Among the topics discussed was a bill sponsored by Ebbin to repeal Virginia's constitutional amendment banning any and all recognition of same-sex relationships. The conference also addressed two bills put forth by McEachin: one, SB248, to codify the executive order signed by McAuliffe into law, and the other, SB252, to expand the state health plan to give some state employees the option of covering a same-sex spouse, among other benefits.

Another bill discussed at the press conference is to be introduced by Hope. It would ban ''gay conversion'' therapy for minors.

Enthusiasm aside, the General Assembly – particularly the GOP-held House – poses myriad obstacles for LGBT-friendly legislation.

''Even though the commonwealth is taking steps toward equality, the truth is we have a long way to go,'' James Parrish, executive director of Equality Virginia, said Monday. ''An overwhelming majority of Virginians believe that gay, lesbian, bisexual and transgender individuals should have the right to work for the government without facing discrimination, and when it comes to marriage, they believe that gay and lesbian couples should be able to marry the person they love and have that relationship recognized where they live.''

''Sens. Ebbin and McEachin are listening to their constituents and to the majority of Virginians,'' Parrish continued. ''The time for equality is now! I hope that legislators are listening to their constituents when it comes to LGBT rights. The decisions being made at the General Assembly must start reflecting where Virginians stand when it comes to issues of fairness and equality.''

Anti-gay animus among some members of the General Assembly was on display as recently as Dec. 9 when Del. Mark Cole (R-Fredericksburg, Stafford, Fauquier, Spotsylvania counties), who chairs the committee through which a proposed voter referendum to repeal the Marshall-Newman Amendment would have to pass, announced that the committee would not be considering any constitutional amendments this session.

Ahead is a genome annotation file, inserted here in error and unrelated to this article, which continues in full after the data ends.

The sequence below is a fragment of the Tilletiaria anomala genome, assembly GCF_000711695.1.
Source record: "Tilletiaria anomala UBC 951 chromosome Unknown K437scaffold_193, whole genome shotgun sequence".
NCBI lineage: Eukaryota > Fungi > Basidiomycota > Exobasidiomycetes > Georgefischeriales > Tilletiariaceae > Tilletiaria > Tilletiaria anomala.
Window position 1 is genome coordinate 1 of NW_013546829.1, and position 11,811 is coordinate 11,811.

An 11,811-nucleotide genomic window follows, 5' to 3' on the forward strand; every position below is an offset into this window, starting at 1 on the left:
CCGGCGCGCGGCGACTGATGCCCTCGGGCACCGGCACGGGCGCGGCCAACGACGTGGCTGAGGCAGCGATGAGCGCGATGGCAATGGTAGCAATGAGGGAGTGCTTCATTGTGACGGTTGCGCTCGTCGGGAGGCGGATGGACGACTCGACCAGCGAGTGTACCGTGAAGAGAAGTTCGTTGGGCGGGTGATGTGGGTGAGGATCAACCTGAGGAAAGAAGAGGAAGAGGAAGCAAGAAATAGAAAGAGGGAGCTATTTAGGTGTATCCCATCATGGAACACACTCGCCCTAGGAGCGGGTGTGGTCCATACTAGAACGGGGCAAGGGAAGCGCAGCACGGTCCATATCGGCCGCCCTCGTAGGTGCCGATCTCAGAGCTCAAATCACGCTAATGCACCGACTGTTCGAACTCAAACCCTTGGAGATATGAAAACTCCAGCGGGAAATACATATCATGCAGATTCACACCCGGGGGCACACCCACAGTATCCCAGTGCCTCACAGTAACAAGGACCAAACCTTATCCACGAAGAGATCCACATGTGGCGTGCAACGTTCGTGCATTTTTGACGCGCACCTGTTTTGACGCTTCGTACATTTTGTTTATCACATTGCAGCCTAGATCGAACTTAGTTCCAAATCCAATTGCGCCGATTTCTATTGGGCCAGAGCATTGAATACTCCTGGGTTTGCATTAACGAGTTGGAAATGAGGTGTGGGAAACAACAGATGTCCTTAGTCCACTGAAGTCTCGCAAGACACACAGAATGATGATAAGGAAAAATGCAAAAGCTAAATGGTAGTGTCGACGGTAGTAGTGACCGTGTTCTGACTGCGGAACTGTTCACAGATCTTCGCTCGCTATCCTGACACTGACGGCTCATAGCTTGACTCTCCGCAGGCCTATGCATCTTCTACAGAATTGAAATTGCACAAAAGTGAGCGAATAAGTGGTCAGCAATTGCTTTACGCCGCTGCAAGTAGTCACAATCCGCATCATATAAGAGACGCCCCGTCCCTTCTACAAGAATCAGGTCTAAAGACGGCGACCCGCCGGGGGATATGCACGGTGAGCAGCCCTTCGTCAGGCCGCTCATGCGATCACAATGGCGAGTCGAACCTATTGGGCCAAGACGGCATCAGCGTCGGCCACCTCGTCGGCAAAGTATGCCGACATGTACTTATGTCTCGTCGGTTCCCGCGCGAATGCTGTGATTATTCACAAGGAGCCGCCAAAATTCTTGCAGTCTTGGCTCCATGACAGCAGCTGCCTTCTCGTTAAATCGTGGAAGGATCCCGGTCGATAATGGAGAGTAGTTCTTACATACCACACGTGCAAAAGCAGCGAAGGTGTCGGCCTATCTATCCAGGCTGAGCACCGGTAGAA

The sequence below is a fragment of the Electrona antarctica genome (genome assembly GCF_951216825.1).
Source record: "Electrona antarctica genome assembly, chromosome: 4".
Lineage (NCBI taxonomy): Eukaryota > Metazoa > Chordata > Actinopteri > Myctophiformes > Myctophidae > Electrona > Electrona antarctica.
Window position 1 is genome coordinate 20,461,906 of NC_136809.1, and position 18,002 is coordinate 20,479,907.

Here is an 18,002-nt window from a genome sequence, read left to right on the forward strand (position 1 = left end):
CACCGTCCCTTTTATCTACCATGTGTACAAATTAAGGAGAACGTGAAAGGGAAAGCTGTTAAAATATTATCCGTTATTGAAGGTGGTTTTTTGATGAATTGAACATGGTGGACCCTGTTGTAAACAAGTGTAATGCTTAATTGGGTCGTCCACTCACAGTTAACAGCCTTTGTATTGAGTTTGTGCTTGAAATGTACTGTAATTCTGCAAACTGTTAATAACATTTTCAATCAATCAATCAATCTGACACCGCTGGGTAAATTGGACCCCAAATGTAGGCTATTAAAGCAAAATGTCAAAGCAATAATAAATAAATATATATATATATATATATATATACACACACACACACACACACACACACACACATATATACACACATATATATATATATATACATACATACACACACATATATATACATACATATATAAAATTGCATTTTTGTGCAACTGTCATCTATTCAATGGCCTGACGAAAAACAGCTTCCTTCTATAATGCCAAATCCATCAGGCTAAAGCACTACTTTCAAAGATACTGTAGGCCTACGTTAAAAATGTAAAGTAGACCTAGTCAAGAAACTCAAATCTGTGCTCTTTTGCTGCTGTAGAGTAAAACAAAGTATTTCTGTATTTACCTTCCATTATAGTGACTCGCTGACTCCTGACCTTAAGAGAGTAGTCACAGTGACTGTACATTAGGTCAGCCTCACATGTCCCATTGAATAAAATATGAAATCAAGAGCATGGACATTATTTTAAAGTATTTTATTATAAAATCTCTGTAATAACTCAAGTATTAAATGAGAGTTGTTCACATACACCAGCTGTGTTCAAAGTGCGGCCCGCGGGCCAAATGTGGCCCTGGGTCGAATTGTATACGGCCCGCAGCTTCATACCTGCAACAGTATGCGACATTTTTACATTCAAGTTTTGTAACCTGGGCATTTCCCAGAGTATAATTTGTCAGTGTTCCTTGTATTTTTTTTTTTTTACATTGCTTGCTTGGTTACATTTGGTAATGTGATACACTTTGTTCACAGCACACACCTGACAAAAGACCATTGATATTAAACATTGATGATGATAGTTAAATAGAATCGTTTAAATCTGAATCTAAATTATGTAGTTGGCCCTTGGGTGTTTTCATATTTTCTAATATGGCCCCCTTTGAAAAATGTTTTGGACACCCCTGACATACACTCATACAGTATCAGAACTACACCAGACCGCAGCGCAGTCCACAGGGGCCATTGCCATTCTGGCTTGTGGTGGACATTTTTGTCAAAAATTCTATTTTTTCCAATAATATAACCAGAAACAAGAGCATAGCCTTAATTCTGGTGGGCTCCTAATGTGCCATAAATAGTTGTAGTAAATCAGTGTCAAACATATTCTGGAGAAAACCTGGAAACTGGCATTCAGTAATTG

While Cole's move would not completely eliminate the possibility of a repeal of Marshall-Newman by 2016 – though such a move would require two separate votes to approve a repeal ballot initiative in 2015 and again in 2016 – Del. Scott Surovell (D-Fairfax Co.), the chief patron of one of the repeal bills this session, blasted Cole's decision.

''Virginia Republicans' refusal to even consider same-sex marriage is backwards and proving increasingly archaic,'' Surovell said in a statement. ''Marriage is about loving, committed couples who want to make a lifelong promise to take care of and be responsible for each other, in good times and bad.''

Surovell noted that he believes it is important to hold votes on possible repeals of the Marshall-Newman Amendment, even if they might not pass.

Despite Republicans holding a narrow 20-18 majority in the Virginia Senate, with one seat vacant and another seat in the middle of a recount following a Jan. 7 special election, no such pronouncements have been made by Senate leadership.